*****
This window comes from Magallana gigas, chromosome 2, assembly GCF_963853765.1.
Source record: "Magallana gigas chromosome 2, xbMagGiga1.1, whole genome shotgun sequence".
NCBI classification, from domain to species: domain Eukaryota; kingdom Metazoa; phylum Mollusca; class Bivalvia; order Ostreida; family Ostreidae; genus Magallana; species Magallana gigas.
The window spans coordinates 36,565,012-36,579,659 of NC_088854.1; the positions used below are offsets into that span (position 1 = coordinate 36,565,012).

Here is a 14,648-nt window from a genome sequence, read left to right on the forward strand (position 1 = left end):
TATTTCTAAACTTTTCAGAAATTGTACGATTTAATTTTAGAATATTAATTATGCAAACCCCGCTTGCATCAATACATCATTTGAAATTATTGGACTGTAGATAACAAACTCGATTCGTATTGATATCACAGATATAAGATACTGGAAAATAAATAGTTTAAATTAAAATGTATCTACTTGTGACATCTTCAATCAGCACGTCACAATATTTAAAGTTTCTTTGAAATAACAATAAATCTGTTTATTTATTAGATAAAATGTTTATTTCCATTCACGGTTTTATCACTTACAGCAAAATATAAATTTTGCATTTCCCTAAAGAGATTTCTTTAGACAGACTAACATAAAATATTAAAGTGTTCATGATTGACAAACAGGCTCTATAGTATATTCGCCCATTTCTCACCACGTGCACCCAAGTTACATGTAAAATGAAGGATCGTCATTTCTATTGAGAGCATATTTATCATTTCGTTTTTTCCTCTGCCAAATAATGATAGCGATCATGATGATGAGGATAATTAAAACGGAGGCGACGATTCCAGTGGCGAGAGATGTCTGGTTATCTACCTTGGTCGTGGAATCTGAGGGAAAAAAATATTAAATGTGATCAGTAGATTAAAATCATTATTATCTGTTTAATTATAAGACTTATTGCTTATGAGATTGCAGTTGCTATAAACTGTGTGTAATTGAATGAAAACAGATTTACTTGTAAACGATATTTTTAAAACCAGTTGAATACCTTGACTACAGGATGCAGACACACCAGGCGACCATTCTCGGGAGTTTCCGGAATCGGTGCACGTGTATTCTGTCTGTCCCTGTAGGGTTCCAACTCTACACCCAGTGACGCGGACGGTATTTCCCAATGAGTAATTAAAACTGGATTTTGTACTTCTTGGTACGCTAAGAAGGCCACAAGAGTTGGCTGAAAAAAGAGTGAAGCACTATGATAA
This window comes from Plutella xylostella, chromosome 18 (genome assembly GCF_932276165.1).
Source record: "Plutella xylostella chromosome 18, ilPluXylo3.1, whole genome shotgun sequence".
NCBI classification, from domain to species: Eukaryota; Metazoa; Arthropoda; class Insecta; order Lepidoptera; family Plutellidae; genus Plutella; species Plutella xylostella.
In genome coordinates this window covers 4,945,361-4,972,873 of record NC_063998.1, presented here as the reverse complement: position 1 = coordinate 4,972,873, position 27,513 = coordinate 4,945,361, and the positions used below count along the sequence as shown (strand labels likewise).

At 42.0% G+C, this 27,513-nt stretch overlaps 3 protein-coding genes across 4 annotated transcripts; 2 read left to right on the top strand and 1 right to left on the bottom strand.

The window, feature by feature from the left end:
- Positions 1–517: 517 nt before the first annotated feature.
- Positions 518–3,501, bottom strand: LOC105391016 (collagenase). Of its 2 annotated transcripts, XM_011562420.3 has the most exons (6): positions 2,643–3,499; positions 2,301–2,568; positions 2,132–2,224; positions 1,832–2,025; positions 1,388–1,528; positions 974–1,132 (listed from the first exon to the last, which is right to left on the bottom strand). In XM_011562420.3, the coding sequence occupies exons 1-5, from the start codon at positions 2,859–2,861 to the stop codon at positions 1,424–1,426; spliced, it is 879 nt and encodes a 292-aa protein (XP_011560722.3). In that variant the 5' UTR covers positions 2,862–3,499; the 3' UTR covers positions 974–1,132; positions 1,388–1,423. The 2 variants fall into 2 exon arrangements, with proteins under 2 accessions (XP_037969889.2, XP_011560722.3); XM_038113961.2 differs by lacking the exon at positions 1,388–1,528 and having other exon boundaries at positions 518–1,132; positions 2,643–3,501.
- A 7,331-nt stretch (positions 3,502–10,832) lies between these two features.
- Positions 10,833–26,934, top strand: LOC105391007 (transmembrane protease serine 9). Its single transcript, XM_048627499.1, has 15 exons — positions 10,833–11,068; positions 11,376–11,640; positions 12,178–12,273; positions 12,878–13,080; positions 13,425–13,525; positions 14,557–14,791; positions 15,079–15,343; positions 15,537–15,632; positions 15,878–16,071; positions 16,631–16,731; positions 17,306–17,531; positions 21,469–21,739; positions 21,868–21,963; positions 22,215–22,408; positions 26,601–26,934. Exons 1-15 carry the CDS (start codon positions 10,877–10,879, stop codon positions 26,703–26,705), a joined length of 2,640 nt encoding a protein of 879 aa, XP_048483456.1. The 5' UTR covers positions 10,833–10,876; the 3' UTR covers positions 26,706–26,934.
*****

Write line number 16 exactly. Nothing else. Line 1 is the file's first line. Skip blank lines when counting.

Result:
- Positions 10,833–26,934, top strand: LOC105391007 (transmembrane protease serine 9). Its single transcript, XM_048627499.1, has 15 exons — positions 10,833–11,068; positions 11,376–11,640; positions 12,178–12,273; positions 12,878–13,080; positions 13,425–13,525; positions 14,557–14,791; positions 15,079–15,343; positions 15,537–15,632; positions 15,878–16,071; positions 16,631–16,731; positions 17,306–17,531; positions 21,469–21,739; positions 21,868–21,963; positions 22,215–22,408; positions 26,601–26,934. Exons 1-15 carry the CDS (start codon positions 10,877–10,879, stop codon positions 26,703–26,705), a joined length of 2,640 nt encoding a protein of 879 aa, XP_048483456.1. The 5' UTR covers positions 10,833–10,876; the 3' UTR covers positions 26,706–26,934.